IRF Hanukkah Holiday Packet 5774

November 22, 2013

IRF Hanukkah Holiday Packet 5774

Table of Contents
1.Please Light Responsibly by R. Yosef Kanefsky

2. Laws and Customs of Hanukkah by R. Steven Exler

3. Guest Contribution: Do We Recite Hallel in a Shiva House on Hanukkah by M. Ruth Balinsky Friedman

4. Is There an Obligation to Publicize the Miracle of Hanukkah to Non-Jews by R. Zach Truboff

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International Rabbinic Fellowship Sukkot Supplement 5774

September 11, 2013

IRF Sukkot Supplement 5774

The International Rabbinic Fellowship is pleased to present this supplement in time for Sukkot 5774. Please follow the link for brief articles exploring several facets of the observance of Sukkot.

Table of Contents:

Can Emotional Pain Exempt Someone from the Mitzvah of Sukkah?

by Rabbi Jason Weiner

Inviting Non-Jews and Conversion Candidates to Yom Tov Meals

by Rabbi Barry Gelman

Halakhic Approaches to Ensuring an Inclusive Shabbat Table

by Rabbi Dr. Shmuly Yanklowitz

Sukkah Building Guidelines

by Rabbi Barry Gelman


Torah Min Hashamayim: Some Brief Reflections on Classical and Contemporary Models – Guest Post – Rabbi Nati Helfgot

July 21, 2013

Torah Min Hashamayim: Some Brief Reflections on Classical and Contemporary Models

Rabbi Nathaniel Helfgot is on the faculty of the SAR High School and serves as the Chair of the Bible and Jewish Though Departments at Yeshivat Chovevei Torah Rabbinical School. He is the rabbi of Congregation Netivot Shalom in Teaneck, NJ and is on the steering committee of the Orthodox Forum. He is a member of the RCA and an officer of the IRF. He is most recently the author of Mikra and Meaning: Studies in Bible and Its Interpretation (Maggid/Koren, 2012).

He is also the author of  Community, Covenant and Commitment: Selected Letters and Communications of Rabbi Joseph B. Soloveitchik (Ktav, 2006) and served as the editor of Or Hamizrach and the assistant editor of the Meorot Journal.

 

1. For the last two centuries theories of higher Biblical Criticism have challenged traditional notions of the Divine authorship of the Torah. Classical academic theories claimed multiple human authors composing various portions of the Torah at different points in history, as a purely human creation.

This directly flies in the face of traditional notions of revelation and authorship of the Torah.  The challenges of academic theories of the authorship of the Torah continue to engage the thinking of many believing Jews who struggle in their attempt to reconcile their faith commitments and the serious questions and dilemmas posed by critical study of the Torah.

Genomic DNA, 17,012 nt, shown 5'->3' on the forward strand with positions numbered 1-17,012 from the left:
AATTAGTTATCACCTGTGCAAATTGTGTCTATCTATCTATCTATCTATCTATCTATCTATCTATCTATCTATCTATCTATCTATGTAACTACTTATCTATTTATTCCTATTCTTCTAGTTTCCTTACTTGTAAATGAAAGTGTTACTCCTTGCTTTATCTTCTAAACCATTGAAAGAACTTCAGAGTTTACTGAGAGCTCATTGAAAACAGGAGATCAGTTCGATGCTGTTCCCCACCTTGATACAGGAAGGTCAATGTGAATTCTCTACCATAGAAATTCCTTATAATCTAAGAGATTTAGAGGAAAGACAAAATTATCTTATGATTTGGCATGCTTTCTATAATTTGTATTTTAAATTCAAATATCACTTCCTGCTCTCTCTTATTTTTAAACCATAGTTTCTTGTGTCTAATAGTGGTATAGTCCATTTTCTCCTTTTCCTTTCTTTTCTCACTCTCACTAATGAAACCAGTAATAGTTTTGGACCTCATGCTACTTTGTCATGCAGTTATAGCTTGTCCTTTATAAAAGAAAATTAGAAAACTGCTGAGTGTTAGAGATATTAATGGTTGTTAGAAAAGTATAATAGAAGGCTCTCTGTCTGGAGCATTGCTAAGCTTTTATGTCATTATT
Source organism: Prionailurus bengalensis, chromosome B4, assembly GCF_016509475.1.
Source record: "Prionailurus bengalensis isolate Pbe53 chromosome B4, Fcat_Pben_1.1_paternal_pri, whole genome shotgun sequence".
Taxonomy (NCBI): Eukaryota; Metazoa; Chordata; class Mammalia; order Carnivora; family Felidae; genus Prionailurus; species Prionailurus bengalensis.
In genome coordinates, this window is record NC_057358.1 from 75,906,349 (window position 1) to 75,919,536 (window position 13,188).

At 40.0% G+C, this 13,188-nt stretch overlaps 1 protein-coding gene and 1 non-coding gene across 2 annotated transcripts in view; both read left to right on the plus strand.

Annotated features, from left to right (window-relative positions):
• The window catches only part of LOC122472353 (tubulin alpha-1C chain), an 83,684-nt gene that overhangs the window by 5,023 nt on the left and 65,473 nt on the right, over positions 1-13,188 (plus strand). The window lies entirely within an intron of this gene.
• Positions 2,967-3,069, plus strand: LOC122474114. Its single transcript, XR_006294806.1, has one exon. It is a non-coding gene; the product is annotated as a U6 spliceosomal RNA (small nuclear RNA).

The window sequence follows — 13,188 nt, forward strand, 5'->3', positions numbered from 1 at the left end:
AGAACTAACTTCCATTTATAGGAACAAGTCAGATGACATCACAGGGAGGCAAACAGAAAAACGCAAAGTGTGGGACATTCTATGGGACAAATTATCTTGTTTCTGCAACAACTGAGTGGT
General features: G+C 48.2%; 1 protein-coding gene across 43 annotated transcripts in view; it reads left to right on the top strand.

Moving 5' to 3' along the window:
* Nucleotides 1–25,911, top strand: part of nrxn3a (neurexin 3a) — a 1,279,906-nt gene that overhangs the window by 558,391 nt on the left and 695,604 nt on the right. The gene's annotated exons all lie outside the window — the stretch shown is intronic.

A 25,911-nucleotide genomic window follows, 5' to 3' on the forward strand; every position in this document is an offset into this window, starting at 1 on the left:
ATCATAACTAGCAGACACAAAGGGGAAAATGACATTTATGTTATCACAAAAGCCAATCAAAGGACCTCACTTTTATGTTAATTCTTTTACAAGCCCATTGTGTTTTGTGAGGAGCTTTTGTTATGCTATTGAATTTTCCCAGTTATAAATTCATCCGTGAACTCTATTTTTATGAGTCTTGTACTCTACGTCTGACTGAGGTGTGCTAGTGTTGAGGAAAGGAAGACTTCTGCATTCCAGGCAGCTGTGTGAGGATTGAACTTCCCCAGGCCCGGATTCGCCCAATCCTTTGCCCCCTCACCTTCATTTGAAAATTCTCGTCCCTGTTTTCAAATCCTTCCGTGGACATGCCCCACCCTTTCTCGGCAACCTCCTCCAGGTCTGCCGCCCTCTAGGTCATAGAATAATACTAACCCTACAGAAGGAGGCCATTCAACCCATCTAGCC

At the heart of any traditional notion of Judaism lies the principle of Torah Min Hashamayim- the truth claim that the God is the source and origin of the Pentateuch. The Mishnah at the opening of the tenth chapter of Sanhedrin which states “Haomer Ein Torah Min Ha-Shamayim Ein Lo Cheilek Leolam Haba” itself does not spell out what the exact meaning of the phrase “Torah” is. In classical rabbinic literature the phrase Torah has a range of meaning from a narrow reference to the Decalogue, to the Five Books of Moses to the entirety of the Bible to the whole corpus of the written and oral law. From the Talmudic discussion it emerges that Hazal understood this unique dogma to refer specifically to the Torah proper.   In one formulation in the sugya that discusses this concept, the Talmud (Sanhedrin 99a) asserts that one violates this principle if one maintains that the entire Torah comes from God except for “one verse which was not said by God but by Moses on his own”. This phrase is ambiguous as it may be interpreted to be focusing only on the Divine source of the Torah, or that notion plus an insistence on Mosaic authorship. In other words, is the Talmud insisting only on the Divine authorship belief or that this must be coupled with Moses being the vehicle for all of that communication. The practical ramification would be if one maintained that part of the Torah was directly from God but not through Mosaic authorship. (The original and primary valence of this passage has been discussed in the writings of Rav Hayim Hirshcenson z”l and in a seminal essay by the Jewish philosopher Shalom Rosenberg printed in the classic volume “Hamikra Va-anchnu”.  This dispute in interpretation is at the heart of the famous dispute in the Talmud in Bava Batra (15a) as to whether the last eight verses in the Torah were written by Moses in anticipatory prophecy or were written by Joshua subsequent to Moses’ demise.